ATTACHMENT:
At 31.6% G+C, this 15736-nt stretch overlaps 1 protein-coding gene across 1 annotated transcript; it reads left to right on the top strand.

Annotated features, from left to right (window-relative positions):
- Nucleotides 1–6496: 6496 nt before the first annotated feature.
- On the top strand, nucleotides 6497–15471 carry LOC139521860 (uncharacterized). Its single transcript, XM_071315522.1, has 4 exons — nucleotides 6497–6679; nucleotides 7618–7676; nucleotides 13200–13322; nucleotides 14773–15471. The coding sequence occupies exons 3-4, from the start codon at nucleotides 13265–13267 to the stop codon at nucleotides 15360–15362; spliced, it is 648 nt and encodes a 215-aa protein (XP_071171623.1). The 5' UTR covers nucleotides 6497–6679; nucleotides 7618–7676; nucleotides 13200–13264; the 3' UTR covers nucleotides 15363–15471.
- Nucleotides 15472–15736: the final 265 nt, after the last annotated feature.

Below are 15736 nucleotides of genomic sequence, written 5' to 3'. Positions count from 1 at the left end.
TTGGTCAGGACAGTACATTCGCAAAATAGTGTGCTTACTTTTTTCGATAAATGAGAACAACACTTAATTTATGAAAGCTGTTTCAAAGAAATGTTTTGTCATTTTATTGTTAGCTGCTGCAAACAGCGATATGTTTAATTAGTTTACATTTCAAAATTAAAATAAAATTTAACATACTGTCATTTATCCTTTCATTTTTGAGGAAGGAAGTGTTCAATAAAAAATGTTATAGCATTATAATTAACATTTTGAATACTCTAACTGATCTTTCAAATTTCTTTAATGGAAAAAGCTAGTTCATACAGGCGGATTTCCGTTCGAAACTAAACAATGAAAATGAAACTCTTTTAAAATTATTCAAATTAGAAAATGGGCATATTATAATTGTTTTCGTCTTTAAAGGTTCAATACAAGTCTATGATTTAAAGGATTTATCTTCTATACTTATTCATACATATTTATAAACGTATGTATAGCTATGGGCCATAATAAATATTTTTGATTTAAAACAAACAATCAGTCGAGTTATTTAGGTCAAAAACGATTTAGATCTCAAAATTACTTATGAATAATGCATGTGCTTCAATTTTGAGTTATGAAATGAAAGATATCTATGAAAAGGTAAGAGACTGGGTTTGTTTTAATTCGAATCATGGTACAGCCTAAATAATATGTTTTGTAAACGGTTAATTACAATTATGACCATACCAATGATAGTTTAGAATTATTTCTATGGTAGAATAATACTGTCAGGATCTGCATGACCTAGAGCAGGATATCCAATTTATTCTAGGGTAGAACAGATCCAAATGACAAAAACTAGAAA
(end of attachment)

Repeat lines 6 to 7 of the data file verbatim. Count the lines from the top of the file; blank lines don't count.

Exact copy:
Below are 15736 nucleotides of genomic sequence, written 5' to 3'. Positions count from 1 at the left end.
TTGGTCAGGACAGTACATTCGCAAAATAGTGTGCTTACTTTTTTCGATAAATGAGAACAACACTTAATTTATGAAAGCTGTTTCAAAGAAATGTTTTGTCATTTTATTGTTAGCTGCTGCAAACAGCGATATGTTTAATTAGTTTACATTTCAAAATTAAAATAAAATTTAACATACTGTCATTTATCCTTTCATTTTTGAGGAAGGAAGTGTTCAATAAAAAATGTTATAGCATTATAATTAACATTTTGAATACTCTAACTGATCTTTCAAATTTCTTTAATGGAAAAAGCTAGTTCATACAGGCGGATTTCCGTTCGAAACTAAACAATGAAAATGAAACTCTTTTAAAATTATTCAAATTAGAAAATGGGCATATTATAATTGTTTTCGTCTTTAAAGGTTCAATACAAGTCTATGATTTAAAGGATTTATCTTCTATACTTATTCATACATATTTATAAACGTATGTATAGCTATGGGCCATAATAAATATTTTTGATTTAAAACAAACAATCAGTCGAGTTATTTAGGTCAAAAACGATTTAGATCTCAAAATTACTTATGAATAATGCATGTGCTTCAATTTTGAGTTATGAAATGAAAGATATCTATGAAAAGGTAAGAGACTGGGTTTGTTTTAATTCGAATCATGGTACAGCCTAAATAATATGTTTTGTAAACGGTTAATTACAATTATGACCATACCAATGATAGTTTAGAATTATTTCTATGGTAGAATAATACTGTCAGGATCTGCATGACCTAGAGCAGGATATCCAATTTATTCTAGGGTAGAACAGATCCAAATGACAAAAACTAGAAA